1909 RACE TROPHY COMES HOME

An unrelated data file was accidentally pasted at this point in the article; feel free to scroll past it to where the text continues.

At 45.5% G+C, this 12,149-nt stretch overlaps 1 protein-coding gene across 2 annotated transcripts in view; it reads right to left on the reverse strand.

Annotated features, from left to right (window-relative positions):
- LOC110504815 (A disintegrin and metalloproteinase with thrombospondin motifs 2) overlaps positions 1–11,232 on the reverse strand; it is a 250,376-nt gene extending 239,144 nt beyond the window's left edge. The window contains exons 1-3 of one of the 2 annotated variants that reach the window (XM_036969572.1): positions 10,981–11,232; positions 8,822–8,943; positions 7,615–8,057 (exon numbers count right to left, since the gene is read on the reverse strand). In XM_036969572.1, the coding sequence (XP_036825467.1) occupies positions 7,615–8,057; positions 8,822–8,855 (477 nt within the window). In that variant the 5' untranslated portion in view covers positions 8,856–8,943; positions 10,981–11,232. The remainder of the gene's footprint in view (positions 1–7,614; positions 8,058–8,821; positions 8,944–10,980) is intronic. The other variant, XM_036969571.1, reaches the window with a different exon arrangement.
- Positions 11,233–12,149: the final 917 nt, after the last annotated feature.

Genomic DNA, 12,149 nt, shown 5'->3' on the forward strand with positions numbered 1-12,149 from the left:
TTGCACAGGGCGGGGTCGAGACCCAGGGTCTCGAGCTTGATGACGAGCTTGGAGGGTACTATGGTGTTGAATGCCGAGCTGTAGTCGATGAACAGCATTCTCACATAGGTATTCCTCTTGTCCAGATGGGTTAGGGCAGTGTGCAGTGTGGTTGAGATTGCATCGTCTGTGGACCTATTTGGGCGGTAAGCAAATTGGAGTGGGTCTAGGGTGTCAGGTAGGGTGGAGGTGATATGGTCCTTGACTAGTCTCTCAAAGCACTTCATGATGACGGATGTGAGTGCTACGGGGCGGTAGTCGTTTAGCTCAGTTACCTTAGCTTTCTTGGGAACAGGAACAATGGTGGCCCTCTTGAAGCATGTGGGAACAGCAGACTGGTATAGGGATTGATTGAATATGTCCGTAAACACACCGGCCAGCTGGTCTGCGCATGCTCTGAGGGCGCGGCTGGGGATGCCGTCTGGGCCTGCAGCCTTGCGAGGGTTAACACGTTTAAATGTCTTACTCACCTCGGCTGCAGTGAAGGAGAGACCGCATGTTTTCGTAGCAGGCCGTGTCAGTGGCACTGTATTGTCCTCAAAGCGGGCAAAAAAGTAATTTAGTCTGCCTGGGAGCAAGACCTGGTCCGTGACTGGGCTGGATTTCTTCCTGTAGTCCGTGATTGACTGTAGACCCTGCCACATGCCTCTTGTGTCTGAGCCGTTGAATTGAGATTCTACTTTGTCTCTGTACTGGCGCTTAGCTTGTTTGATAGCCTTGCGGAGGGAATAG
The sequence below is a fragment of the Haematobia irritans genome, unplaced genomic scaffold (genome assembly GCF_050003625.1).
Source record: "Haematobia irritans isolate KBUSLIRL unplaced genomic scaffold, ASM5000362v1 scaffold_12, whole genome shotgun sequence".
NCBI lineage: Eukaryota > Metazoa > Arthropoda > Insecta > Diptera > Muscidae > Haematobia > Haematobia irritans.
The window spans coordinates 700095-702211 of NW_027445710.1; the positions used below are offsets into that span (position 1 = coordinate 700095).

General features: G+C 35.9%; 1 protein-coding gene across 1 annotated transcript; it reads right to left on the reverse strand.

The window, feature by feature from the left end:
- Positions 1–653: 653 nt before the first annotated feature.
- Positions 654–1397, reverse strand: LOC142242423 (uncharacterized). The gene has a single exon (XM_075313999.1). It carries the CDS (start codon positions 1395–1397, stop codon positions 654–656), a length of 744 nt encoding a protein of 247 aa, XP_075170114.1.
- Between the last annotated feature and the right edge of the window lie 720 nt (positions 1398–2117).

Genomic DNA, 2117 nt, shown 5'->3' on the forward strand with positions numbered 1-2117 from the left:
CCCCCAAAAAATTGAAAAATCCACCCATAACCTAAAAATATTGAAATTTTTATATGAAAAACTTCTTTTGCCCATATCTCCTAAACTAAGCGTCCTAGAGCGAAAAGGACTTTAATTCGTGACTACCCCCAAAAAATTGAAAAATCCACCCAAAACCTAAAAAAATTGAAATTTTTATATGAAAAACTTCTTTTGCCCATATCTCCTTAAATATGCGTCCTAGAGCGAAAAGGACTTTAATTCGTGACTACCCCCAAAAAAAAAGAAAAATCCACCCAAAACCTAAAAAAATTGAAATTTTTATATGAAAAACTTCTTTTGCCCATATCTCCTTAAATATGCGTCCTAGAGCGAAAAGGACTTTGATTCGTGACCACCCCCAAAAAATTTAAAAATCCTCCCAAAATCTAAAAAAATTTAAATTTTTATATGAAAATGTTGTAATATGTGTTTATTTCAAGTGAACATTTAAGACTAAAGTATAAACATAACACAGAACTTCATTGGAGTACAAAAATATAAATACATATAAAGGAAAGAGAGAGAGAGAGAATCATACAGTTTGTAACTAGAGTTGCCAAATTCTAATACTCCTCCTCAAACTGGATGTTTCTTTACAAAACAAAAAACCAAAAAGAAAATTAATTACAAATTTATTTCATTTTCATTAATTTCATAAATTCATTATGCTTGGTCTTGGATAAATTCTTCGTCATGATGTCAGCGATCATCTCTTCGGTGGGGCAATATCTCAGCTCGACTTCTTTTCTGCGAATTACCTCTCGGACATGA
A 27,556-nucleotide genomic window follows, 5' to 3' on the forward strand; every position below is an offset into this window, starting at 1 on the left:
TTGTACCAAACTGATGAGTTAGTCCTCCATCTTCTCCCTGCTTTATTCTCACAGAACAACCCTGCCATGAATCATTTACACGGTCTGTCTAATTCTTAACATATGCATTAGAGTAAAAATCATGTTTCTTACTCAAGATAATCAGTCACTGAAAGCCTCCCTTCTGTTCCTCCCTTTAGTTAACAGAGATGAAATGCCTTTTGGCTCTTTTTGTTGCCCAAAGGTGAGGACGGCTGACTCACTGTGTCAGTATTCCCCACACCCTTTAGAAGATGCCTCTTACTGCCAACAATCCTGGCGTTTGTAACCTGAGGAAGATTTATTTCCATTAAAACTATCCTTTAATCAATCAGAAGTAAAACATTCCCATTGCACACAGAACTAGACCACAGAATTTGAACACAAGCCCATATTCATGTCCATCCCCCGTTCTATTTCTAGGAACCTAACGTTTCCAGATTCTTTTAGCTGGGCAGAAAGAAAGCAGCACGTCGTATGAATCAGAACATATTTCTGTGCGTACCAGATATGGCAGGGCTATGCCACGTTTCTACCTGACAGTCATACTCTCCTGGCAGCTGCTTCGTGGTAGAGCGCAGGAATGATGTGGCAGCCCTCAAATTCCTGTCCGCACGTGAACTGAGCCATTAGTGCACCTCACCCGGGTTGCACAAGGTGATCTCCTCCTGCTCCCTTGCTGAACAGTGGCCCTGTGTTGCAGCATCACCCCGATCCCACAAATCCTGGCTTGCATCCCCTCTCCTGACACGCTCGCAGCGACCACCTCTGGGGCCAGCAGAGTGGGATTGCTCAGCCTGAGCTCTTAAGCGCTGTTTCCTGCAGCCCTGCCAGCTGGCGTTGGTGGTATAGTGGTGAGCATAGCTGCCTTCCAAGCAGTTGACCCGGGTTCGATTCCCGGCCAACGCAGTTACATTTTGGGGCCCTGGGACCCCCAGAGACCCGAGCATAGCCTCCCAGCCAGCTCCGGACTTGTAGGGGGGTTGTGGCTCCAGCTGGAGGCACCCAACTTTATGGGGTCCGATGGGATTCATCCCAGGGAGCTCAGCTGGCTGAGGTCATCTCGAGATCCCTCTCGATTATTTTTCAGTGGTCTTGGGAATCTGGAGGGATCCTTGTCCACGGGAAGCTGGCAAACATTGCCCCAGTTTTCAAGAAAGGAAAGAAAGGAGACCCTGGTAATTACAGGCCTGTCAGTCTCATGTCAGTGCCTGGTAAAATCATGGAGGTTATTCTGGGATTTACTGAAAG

From California umbrella stand to Nome museum treasure“I was as happy as a clam, just ecstatic,” beamed Jon Van Zyle when he described opening a package that arrived from California one day after Celeste Davis collected the 2010 Iditarod Red Lantern. “It has so much meaning,” he said of what was inside.The “it” that left the Chugiak artist “ecstatic” is a silver loving cup presented to A. A. “Scotty” Allan, winner of the All-Alaska Sweepstakes when he crossed the finish line in Nome 101 years earlier. The 408-mile race from Nome to Candle and return in 1909 was the second in the series that continued from 1908 to 1918.The cup stands 18 inches tall and weighs about five pounds. It is ornately engraved with the name of the winner, the date and the winning time of 82 hours, 2 minutes and 41 seconds. Inscribed under thick overlaid lines descending from the rim is the phrase “Midnight Sun” over a representation of half a sun still visible over the horizon. On the reverse is a gold pan backed by a pick and shovel. Gracing the base are four finely fashioned snowshoes, each individually crafted, the delicate silver thread webbing wrapped tightly around perfectly shaped frames. Two handles cast from solid silver are topped by accurately sculpted heads of huskies.“The workmanship is gorgeous,” Van Zyle said as he fingered the surface of the cup and admired the delicate work in the snowshoes as it rested atop a counter in his Birchwood studio. Surrounded by photos and paintings of sled dog racing that filled the walls, it looked right at home. Sponsored by the Nome Kennel Club, the early 20th century races each year offered cash prizes ranging from $3,000 to $10,000, the amount depending on the generosity of contributors. Organized in 1907 and still active, it is the oldest kennel club in the United States.Also awarded each year was a silver loving cup, prominently marked around its base as the Suter Trophy. It is generally believed that the cups were donated by E. A. Suter, a Nome jeweler of the Gold Rush era.Stored Trophy LanguishesThe trophy won by Allan languished for more than 40 years in a box stored and forgotten until it was found by a man rummaging through items in a storage room. Unaware of its history, the new owner of a California newspaper plant for a while used the cup as an umbrella stand. He later took it home and placed it next to his easy chair to hold his pipe and smoking tobacco.James Harrah of Cupertino, Calif. was one of three partners who in 1962 bought the Daly City Record from the estate of one John Marchant. The newspaper, established by Marchant in 1913, was located in a three-story building, the top floor used primarily for storage. Asked about the boxes cluttering the area, the sellers said the buyers could keep what they wanted.Only the trophy and some bottles of whiskey were of any apparent value, Harrah said during a telephone interview.“We sampled the whiskey, but discovered it would go better down the drain than down our throats, so we poured it out,” he laughed.How the trophy made its way from Nome, Alaska to Daly City, California is uncertain, but open to interesting speculation. As far as can be determined, Marchant had no connection with the All-Alaska Sweepstakes other than wagering on the outcomes. His resume leads to guesses that perhaps he won the trophy after it was put up to cover a losing bet and when he left Alaska took it for bragging purposes.Marchant, Harrah said he learned, was a gambler who made and lost two fortunes in Nome before returning to the San Francisco area. He reportedly purchased a race track and wanted to publish a daily racing form. Records show, however, that many citizens did not look favorably upon the enterprise, even voting at one time to close down a greyhound track. After acquiring the building and printing plant, Marchant decided to publish a newspaper with the racing information included as an adjunct to its civic and social reports.Fortuitous Coincidences OccurThe trophy’s future improved earlier this year when Harrah’s wife Betty attended a reunion of her Caldwell, Idaho, high school graduating class. Of eight girls in the class, five survive.Among those survivors is Marjorie Cochrane, a former Alaska newspaper reporter and the author of the newly published book, “Three Dogs, Two Mules, and a Reindeer,” real-life animal stories from expeditions in early-day Alaska.Cochrane spotted the once-proud trophy in its current lowly function and was intrigued by its historical significance.Her book had been illustrated by Van Zyle, whose studio was located in the community served by the Alaska weekly newspaper where she was chief writer. She had reported on Van Zyle’s involvement with the Iditarod and immediately suggested him as an intermediary in finding a place for the 101-year-old loving cup. “We wanted it to go back to Alaska,” Harrah said. “We contacted a museum but they said they already had a trophy, so we just hung on to it.”Getting up in age, the couple was concerned over what would happen to the piece should they not find a taker in Alaska. They felt it should be preserved. The silver-plated cup tarnishes readily. One handle had been broken off by grandchildren playing in the easy chair, which swivels.“Somebody could have melted it down, or just thrown it away,” he said of their concerns about the trophy’s future.At Cochrane’s suggestion, Van Zyle was contacted.“I had a pretty good idea what it was based on his description,” the Alaska musher said of Harrah’s initial call, “but I wanted to see it to know for sure.” He was far from disappointed when the package arrived a few days later.Going Home to NomeWhat happens now with the former pipe holder and its amputated handle?“It belongs in the Carrie M. McLain Memorial Museum in Nome,” Van Zyle said without hesitation. The museum is located on Front Street in Nome, the start and finish line for the All-Alaska Sweepstakes of olden days and now for the famed Iditarod Trail Sled Dog Race. The museum has all kinds of Sweepstakes memorabilia, he said.Van Zyle plans to have the broken handle soldered onto the cup by a silversmith, then have it thoroughly cleaned. He wants the trophy to be gleaming and free of tarnish when it goes on display in Nome.Laura Samuelson, curator of the Nome museum, also used the word “ecstatic” when she recalled her reaction to the news that the trophy would return there.“It will be a great partner to the other trophies from those races that we have.”Samuelson explained that the two other trophies won by Allan, in 1911 and 1912, are currently on display at the museum. Also there on loan from the University of Alaska are the three trophies won by Leonhard Seppala in 1915, 1916 and 1917.With the 1910 historic trophy that was won by John “Iron Man” Johnson in a time that would stand as a record for 98 years, the museum’s All-Alaska Sweepstakes trophy collection will number seven. The 1910 cup was given to the museum by the Siberian Husky Club of Great Britain, which decided its proper place was Nome. They had received it from the descendants of Fox Maule Ramsey, a Scot who helped establish the Siberians as a racing strain. He owned three of the teams in the 1910 race, including the one driven by Johnson.“Where are the (trophies) from 1913 and 1914?” Samuelson mused. “Hopefully the rest will come home, too.”Another treasure that can be viewed by visitors to the museum is the stuffed form of Fritz, who was in double lead with his half-brother Togo in the 1925 serum run and joins Togo and Balto as preserved symbols of that grueling trip.Right Intermediary FoundJon Van Zyle has been involved with dogs and sled dog racing for decades. An Iditarod Trail Sled Dog Race finisher several times since the very beginning of the race, much of his art deals with dogs and scenes from along the trail. He created the Race poster each year and has painted many original scenes, some of which have been reproduced in prints sold around the state.He entered the 75th Anniversary running of the All-Alaska Sweepstakes in 1983. Unfortunately, he suffered a knee injury in a mishap along the trail and was forced to scratch. He and his wife Jona returned as race officials for the Sweepstakes’ 100th Anniversary race observance in 2008.The 100th Anniversary race’s first-place purse was $100,000, many times greater than the prizes taken home by mushers 10 decades earlier. It was won by Mitch Seavey with a new record time of 61 hours, 29 minutes and 45 seconds. Interestingly, Van Zyle said the large prize was significantly aided by entry fees from the 75th Anniversary race. In 1983, mushers were required to put up gold dust worth in the range of $1,000 to $1,200. The gold was kept by the Kennel Club, which saw the value increase significantly as the yellow metal became more valuable.“We are very grateful to Jon and Jona for their never-ending support to the (Carrie McClain) museum and to racing,” Samuelson said.Sled Dogs HonoredJona Van Zyle is also an artist and musher and has a tie-in with the dogs made famous by their exploits of long ago. She raced sled dogs in Ohio and was invited to bring her team to the Cleveland Museum of Natural History for a demonstration in connection with one of their exhibits.Included in that exhibit is Balto, the stuffed lead dog that gained worldwide fame as the one who on Feb. 2, 1925, led Gunnar Kaasen’s team into Nome with the serum that stopped a deadly diphtheria epidemic. Kaasen and Balto were hailed as heroes and a statue of Balto was erected in New York City’s Central Park, on an approach to the Tisch Children’s Zoo.Balto and members of his team toured the country for two years in a vaudeville act. A Cleveland businessman, George Kimble, saw them in Los Angeles and was disheartened to find them in poor health and malnourished. He contacted the Cleveland Plain Dealer newspaper, which launched a drive to purchase the teams and bring them to Ohio. School children contributed dimes so that the half-dozen dogs could be obtained and live out the rest of their lives in the Cleveland Zoo.People familiar with the outcome of the serum run felt that another team deserved at least as much of the acclaim as Kaasen’s received. Missing the limelight associated with news of the heroic feat was the team driven by Leonhard Seppala, one of the early All-Alaska Sweepstakes mushers, whose lead dog was Togo. Seppala had driven his team out from Nome to take the serum over the worst stretch of the route, handing it off to another musher who in turn passed it to Kaasen for the final run into Nome.Partly as a result of her own mushing experience in Ohio, Jona became an assistant curator at the Cleveland Museum of Natural History. She often invited mushers to come there and talk or demonstrate with their dogs. In 1998, one of those visiting speakers was Jon Van Zyle.“He was down to two dogs and I had a young team,” Jona joked. “Also, I had a new dog truck, which he envied.” Both they and their teams were soon merged and she joined him in Alaska.Breeders Sought ImprovementBy 1907 Nome was changing from a chaotic frontier boom town into an established city. Incorporated in April of 1901, there was a school and a functioning school board. While the number of saloons was still high, there also were churches, theaters and shops and an active Chamber of Commerce. At the height of the Gold Rush, the Nome population had swelled to about 20,000, but the 1910 Census counted only 2,600 people.The organizers and mushers who took part in the All-Alaska Sweepstakes were pioneers in developing sled dogs for racing, Van Zyle said. In the first couple of races, the teams were ones that were used to haul mail and freight between the villages. The dog team owners and their drivers became interested in improving the breed.Van Zyle credited mushers from those early races with traveling across the Bering Strait to Siberia to acquire several of the dogs we now refer to as Siberian huskies. They proved to be faster than the mixed-breed dogs that had been assembled by the team owners—and held up better over long distances.In 1907 the Nome Kennel Club was formed and sponsored races that were popular among the citizenry. The All-Alaska Sweepstakes was organized in 1908. The route chosen by the club was a well-traveled one along the telegraph line built and operated by soldiers of the Washington Alaska Military Cable and Telegraph System (later the Alaska Communication System) to link the gold camps and settlements between the larger cities.Candle was one of those gold camps. By coincidence, the mileage from Nome was the same number as the population: 204. The race from Nome to Candle and back covered a total of 408 miles. The Sweepstakes continued for a decade and was an attraction for both spectators and mushers.Scotty Allan, winner of the 1909 trophy, came in “in the money” all of the eight times he entered, also winning in 1911 and 1912. Seppala won in 1915, 1916 and 1917. John “Iron Man” Johnson, whose time in 1910 of 74 hours, 14 minutes and 37 seconds was the record until Seavey bettered it 98 years later. Johnson also won in 1914.Most of the teams were owned by the men who operated the mail and freight hauling businesses. Allan’s winning team in the 1909 race was owned by Jacob Berger, a Jewish businessman who had joined the Gold Rush not to pan for gold, but to cater to those who did. Van Zyle said Berger built a Victorian frame house in 1904, believed to be the first such structure in what at the time was Alaska’s largest city. Now more than a century old, the structure still stands in Nome’s downtown and is owned by Howard Farley, a long-time supporter of the Nome Kennel Club and a sled dog racing aficionado. •Notes: The Lacey building, Candle, Alaska. Special Collections, UW Libraries, UW23304z Kinne, A. B. (Albert Barnes), photographer For permission: www.lib.washington.edu/specialcoll/